Our History

Eric Liddell Timeline



After a year of discussion, on the 31st October 1978, four Edinburgh churches, Christ Church, Morningside, Morningside Congregational Church (where Eric Liddell was a member and taught Bible Class – now known as Morningside United Church), Morningside Baptist Church and North Morningside Parish Church agreed:

To encourage the setting up of a Centre as proposed, subject to sufficient interest of individuals within each church joining the Centre as individual members.

The notes of the time go on to say:

Subsequent circulars and signatures establish that such interest greatly exceeds the minimum required.

A steering committee was then appointed to progress the proposal.


The Steering Committee set up by the four churches two years ago has now completed its work… Your steering committee now asks for your full support in setting up and establishing the Holy Corner Church Centre.

Purpose of the Centre:

To act on behalf of Morningside Baptist Church, Christ Church Morningside, North Morningside Church and Morningside Congregational Church as an expression of their joint Christian witness to further the provision of community services to all members of the community of whatever age and whatever circumstance, irrespective of denominational life.

They state that:

Whatever we do apart we can do more effectively together.

The meeting held on 30th January 1980 for the inauguration of the Holy Corner Church Centre became “an historic milestone in the life and development of our churches”.


In October 1982 Morningside United Church (an historic union of members of the former North Morningside Parish Church and Morningside Congregational Church) gave an interest free loan of £10,000.


In May 1984 the Council of the Holy Corner Church Centre agreed the setting up of a separate trading company. “The Sycamore Cafe” provided teas, coffees, snacks and lunches at reasonable prices. It also sold cards, books and souvenirs.


In 1986 the Pastoral Foundation was established in offices in New Hall. The Pastoral Foundation was originally set up to provide training services for ministers and church leadership teams. Over the years they have developed into a highly regarded counselling service that is now known as The PF Counselling Service.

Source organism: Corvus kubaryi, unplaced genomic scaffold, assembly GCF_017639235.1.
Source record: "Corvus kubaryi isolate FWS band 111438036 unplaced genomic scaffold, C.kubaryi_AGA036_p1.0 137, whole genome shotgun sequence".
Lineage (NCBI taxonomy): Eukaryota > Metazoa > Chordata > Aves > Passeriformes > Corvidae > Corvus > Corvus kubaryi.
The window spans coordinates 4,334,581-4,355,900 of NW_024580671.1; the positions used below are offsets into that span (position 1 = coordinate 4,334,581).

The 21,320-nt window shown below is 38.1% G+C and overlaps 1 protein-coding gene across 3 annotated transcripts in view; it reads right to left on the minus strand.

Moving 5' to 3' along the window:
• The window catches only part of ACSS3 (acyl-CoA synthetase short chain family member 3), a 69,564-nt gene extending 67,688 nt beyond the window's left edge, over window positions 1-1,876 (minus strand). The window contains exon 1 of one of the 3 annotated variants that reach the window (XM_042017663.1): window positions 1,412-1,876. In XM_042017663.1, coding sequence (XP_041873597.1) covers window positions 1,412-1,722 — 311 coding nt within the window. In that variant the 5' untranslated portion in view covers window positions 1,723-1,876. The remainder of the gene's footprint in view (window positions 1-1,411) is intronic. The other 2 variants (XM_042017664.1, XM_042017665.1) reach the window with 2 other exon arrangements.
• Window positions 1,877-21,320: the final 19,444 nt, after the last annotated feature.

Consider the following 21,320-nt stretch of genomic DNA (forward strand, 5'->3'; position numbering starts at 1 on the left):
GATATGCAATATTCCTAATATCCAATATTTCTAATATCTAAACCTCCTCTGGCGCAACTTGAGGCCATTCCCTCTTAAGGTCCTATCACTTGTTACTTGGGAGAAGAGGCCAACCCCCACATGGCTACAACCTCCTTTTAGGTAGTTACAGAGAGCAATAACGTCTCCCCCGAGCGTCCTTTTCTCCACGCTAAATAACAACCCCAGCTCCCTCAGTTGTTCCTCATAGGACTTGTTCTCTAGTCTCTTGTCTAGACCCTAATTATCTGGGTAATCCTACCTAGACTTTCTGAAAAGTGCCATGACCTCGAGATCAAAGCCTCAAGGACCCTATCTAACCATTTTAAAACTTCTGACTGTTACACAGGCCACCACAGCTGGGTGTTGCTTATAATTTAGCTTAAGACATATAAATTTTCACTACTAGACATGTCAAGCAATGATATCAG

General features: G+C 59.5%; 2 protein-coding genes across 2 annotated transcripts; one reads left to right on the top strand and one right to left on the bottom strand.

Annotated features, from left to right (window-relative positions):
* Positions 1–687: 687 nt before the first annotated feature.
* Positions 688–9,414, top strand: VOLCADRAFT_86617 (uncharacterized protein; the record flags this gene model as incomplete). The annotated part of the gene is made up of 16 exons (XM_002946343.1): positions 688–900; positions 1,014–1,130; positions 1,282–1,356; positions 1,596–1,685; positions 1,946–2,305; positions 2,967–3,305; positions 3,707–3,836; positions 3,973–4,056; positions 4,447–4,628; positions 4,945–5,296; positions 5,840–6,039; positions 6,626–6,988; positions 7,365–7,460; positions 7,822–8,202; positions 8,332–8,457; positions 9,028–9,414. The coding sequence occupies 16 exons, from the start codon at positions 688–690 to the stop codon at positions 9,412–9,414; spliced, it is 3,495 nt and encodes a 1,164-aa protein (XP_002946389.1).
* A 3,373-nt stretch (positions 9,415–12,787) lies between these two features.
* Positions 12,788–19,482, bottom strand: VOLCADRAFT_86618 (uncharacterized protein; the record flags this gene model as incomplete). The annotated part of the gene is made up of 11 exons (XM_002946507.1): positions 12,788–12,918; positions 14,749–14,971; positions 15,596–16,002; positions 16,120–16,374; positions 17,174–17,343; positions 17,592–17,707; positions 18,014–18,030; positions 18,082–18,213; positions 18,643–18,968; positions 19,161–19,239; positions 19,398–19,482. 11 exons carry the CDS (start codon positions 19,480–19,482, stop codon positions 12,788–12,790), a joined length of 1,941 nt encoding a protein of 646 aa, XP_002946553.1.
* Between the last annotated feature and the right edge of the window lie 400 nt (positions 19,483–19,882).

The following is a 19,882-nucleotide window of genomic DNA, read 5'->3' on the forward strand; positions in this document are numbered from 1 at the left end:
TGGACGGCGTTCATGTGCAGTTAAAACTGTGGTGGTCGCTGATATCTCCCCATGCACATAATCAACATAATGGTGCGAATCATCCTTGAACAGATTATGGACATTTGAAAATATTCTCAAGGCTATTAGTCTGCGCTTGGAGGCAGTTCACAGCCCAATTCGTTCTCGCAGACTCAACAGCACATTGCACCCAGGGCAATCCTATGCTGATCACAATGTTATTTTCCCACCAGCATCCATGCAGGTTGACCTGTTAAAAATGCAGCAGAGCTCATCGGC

As plans got underway to refurbish the former church building by holding an architectural competition, the then minister of Morningside United Church, Revd. J. Stewart Miller suggested linking the Holy Corner Church Centre name with Eric Liddell.

On Feb 23rd 1987 the jury met to consider competitors’ plans and choose a winner of the competition to design a Centre capable of serving the local community well into the 21st Century.

Nicholas Groves-Raines Architects was chosen as the winner. April 1987 was a busy month in which the trustees agreed that the development and building scheme should be promoted as the “Eric Liddell Centre”. The 1987 AGM reports progress and growth in the following activities:

Fellowship of Healing, Pastoral Foundation, Lunch Club, Napier Club, Job Club and The Sycomore.  It was also agreed that a central office for the benefit of churches and Centre should be set up.

It was noted that they would require to raise £1m for the building scheme.


The Eric Liddell Centre Appeal was launched on 18th February 1993. The Executive Committee advised the Board on 17th November 1993 that a tender in the sum of £598,695 had been accepted. By this time £410,604 had been raised.

The Centre continued to develop new services including The Corner, a drop in service for people with mental health problems created in partnership with Christ Church, Morningside. The Tuesday and Thursday Clubs were also added to the Centre’s portfolio in an effort to provide specialised day care for people with a diagnosis of dementia.

A report by one of the trustees, Professor John Richardson, on the future management of the Centre in 1993 recommended the appointment of a manager for the Centre. A group was set up to progress the recommendation by “bringing in a person who could drive through sufficient activities to make the Centre financially viable”. Some photographs taken during the rebuilding work. There are more here.


Phase 1 of the Eric Liddell Centre development was completed and opened in 1994 at which time the Centre was visited by HRH the Prince of Wales.

Many of the Centre’s users still talk about their delight at meeting and chatting to Prince Charles!


The 1995 AGM heard of the appointment of a Community Projects Manager who started in October 1995 initially funded for two years by the three local churches. Operating in the completed ground floor of the Centre and in the former church hall, the Centre had approximately 300 users attending eight groups at this time. There were 2 tenancies.   The Centre was also working closely with the newly set up 3Ms Development Project, a partnership of local charities, community groups and politicians, who were committed to researching the needs of the local community.